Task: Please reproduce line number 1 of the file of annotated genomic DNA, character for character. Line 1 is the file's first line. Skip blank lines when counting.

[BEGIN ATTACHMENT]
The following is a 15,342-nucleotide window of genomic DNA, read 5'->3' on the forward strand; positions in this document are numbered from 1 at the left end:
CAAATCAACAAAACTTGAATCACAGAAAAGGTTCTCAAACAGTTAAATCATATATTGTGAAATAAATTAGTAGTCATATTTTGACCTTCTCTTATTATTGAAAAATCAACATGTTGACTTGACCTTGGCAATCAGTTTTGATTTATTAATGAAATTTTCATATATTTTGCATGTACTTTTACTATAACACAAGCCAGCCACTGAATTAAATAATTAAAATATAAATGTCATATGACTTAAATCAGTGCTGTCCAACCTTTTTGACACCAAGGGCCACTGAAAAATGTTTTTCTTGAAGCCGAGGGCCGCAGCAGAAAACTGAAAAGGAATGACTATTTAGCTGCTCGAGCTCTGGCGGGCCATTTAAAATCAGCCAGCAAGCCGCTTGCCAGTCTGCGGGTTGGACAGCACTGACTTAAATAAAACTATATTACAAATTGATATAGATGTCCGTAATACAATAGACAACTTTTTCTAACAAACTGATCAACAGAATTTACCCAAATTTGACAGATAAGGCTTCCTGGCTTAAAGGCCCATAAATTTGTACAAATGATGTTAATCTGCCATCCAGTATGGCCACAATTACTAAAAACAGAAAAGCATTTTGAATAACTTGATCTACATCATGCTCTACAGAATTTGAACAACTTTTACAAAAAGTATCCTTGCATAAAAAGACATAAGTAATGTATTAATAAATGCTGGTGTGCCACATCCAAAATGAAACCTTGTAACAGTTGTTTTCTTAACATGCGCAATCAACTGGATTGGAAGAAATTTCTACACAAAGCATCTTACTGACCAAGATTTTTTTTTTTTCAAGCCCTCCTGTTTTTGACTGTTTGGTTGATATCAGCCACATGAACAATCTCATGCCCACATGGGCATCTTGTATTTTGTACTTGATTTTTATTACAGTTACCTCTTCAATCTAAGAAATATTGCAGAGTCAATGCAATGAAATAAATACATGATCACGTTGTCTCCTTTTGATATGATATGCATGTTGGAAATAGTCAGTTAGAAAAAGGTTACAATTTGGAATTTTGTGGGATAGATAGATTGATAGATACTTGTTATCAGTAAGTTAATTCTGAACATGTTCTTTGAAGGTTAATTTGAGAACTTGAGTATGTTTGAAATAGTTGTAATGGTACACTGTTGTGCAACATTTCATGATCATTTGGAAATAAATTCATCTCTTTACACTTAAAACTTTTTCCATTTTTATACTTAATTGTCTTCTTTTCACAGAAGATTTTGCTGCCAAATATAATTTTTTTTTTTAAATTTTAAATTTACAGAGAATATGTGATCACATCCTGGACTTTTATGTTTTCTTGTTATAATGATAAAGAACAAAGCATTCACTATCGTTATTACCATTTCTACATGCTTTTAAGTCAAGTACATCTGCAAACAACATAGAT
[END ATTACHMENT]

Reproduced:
The following is a 15,342-nucleotide window of genomic DNA, read 5'->3' on the forward strand; positions in this document are numbered from 1 at the left end: